Pictures say a thousand words: obviously you do want to wow people with your gorgeous prose, your descriptions of experiences, and the way things made you feel. But don’t waste time describing something you got a good photo of. Videos are great too, and allow people to feel like they’re there with you. Stick photos in, people love travel photos, and it saves you time.

Dotonbori, Osaka

Have fun with it: You’re the first audience for your content, so make sure you’re writing and publishing things which interest you. If you’re enjoying yourself, and enjoying the blogging that will sparkle through and make your posts engaging.

…Or stop: Controversial I know. But if your blog becomes a chore, and it’s bringing you no joy, just stop updating. People can tell if you’re just updating out of a sense of obligation, and the posts won’t read well. They’ll feel forced and dull. If you don’t enjoy it, just stop. You can always post thoughts and feelings once you’re back home. Also, no one’s going to tell you off for not blogging every day. People expect that you’re busy traveling, and will forgive you for a missed day or two, or delayed posts from once you’re home again and are rested and are able to take some time to craft the content nicer.

So that’s my advice, a travel blog is a lot of fun and I certainly got a lot of lovely comments from people who enjoyed reading along. Plus, it’s awesome to be able to read back through the posts and relive all your memories.

Writers, writing

Summer Writers Series: an interview with Trace Yulie

This is the latest in my series of Guest Posts where I’ve posed some deeply serious questions to some awesome writers. My questions are in bold.

Who are you and what have you done with the Real Trace?

I work in higher ed by day and write by night! It’s like a secret identity. Maybe too secret.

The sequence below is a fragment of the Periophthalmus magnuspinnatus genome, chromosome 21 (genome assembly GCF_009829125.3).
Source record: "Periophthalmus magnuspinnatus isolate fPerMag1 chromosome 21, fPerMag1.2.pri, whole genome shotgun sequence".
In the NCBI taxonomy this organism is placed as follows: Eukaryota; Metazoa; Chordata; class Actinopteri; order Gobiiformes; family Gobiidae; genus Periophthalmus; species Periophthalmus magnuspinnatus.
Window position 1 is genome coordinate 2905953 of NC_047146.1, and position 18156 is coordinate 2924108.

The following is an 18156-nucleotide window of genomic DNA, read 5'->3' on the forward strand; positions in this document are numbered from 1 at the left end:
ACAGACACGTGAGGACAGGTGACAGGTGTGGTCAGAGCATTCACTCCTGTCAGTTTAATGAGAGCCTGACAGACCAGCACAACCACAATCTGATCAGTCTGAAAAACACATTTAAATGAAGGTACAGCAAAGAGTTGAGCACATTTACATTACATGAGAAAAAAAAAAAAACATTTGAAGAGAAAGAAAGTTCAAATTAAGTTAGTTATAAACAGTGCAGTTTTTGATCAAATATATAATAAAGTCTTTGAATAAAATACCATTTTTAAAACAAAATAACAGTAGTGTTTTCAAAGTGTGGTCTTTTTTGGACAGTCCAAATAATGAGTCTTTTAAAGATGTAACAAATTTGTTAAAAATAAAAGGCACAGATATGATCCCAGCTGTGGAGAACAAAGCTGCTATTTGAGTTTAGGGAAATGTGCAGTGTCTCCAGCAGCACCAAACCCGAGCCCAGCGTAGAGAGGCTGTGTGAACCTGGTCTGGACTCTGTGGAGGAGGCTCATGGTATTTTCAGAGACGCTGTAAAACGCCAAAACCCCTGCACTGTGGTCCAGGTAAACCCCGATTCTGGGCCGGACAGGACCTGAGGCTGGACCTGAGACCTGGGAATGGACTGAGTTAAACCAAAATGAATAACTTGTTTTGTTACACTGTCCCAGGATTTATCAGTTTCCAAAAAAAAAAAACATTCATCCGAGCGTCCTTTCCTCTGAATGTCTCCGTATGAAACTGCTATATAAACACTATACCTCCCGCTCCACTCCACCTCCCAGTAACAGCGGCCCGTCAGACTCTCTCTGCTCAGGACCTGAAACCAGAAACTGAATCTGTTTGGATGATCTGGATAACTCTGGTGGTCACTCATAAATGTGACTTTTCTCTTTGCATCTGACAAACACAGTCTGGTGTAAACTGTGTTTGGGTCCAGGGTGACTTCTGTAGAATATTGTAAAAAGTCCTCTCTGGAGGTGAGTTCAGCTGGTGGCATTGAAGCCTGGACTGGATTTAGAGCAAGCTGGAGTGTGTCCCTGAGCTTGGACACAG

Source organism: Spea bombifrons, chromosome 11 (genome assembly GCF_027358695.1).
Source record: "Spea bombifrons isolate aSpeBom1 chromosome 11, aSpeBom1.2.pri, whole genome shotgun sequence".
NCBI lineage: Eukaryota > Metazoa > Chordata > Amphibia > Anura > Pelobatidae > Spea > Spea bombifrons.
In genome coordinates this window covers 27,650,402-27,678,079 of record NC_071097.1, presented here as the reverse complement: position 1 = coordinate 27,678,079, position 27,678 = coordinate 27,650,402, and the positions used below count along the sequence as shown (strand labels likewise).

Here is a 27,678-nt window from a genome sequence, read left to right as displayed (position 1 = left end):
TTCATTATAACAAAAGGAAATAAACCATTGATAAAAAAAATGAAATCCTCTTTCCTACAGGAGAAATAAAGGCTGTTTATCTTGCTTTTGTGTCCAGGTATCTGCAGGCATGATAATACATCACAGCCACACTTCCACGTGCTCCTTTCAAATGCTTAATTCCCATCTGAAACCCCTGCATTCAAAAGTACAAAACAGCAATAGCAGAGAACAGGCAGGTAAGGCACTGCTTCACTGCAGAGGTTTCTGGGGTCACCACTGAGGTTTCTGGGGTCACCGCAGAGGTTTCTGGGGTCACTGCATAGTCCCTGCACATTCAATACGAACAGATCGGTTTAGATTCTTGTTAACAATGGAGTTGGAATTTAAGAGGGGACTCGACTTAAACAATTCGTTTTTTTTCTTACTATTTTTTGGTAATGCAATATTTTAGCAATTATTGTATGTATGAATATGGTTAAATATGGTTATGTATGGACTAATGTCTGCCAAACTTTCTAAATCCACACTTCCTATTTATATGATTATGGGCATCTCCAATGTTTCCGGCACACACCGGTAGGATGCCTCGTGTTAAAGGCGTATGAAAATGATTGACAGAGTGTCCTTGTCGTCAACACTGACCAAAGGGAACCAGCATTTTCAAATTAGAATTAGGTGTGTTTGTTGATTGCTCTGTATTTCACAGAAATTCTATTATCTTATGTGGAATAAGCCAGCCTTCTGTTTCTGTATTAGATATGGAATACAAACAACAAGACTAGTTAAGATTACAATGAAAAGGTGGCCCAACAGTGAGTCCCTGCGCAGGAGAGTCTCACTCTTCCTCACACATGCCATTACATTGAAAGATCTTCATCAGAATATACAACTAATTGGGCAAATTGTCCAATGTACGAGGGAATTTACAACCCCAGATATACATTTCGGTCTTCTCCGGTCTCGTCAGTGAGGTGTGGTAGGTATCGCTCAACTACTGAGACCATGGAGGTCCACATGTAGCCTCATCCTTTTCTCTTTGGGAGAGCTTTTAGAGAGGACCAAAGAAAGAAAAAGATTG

Harry Potter world: what house are you? And what animal would be your patronus?

I’m solidly GryffinClaw, and I’m pretty sure my patronus would be a tiny but fierce owl.

Are you a Thing Everything Through Before Acting person or a Great Idea Let’s Try It! Person?

Absolutely a leap-before-you-look person.

What got you into writing?

I can’t remember not writing, except for one distinct kindergarten memory of being angry about alphabet flash cards.

Why do you write now?

I write now because I believe I have stories inside me that only I can tell, and the act of creating those stories is exhilarating. And I feel like something essential about me is silent and sad if I go without writing for an extended length of time.

What’s the earliest story you can remember reading and loving?

I remember sitting in the back of my fifth grade classroom (the lonely, nerdy kid who switched schools midyear), and picking up a collection of Arthurian stories. Those stories completely enthralled me.

What’s a book you remember reading as a teenager and absolutely loving?

One sweaty Florida summer, I discovered Frank Herbert’s Dune and devoured the first three books. Something about the hot desert planet resonated with my sensibilities and my situation.

What are you reading right now?

Right now, I’m reading Naomi Novik’s Spinning Silver. Novik has such a command of prose and marvelous worldbuilding. I was hooked on the first page, and I adore her compelling heroines.

Are you a stop reading at the end of the chapter, mid chapter, or just whenever reader?

I prefer to end with a chapter, but sometimes I wake up midchapter with the book on my face when reading in bed!

Can you name some formative books for your own writing?

It’s impossible for me to overstate the influence that Le Guin’s work has had on me. Her thoughtful prose style. There’s a starkness, and a lush quality and a tenderness the stories exhibit. I’m drawn to work by writers who have similar sensibilities, like Maureen McHugh, Molly Gloss and Sofia Samatar.

How do you organise your personal library?

My books are organized by some mysterious brain pattern, I think. They’re not alphabetical but intentionally thematic, and I somehow know where everything is. I have a bookcase for each: favorite fiction/nonfiction books by women writers, books about writing plus current research for a stories I’m working on, books for more spiritual pursuits, stuff I should probably read eventually and works I’ve liked by dudes plus graphic novels and anthologies.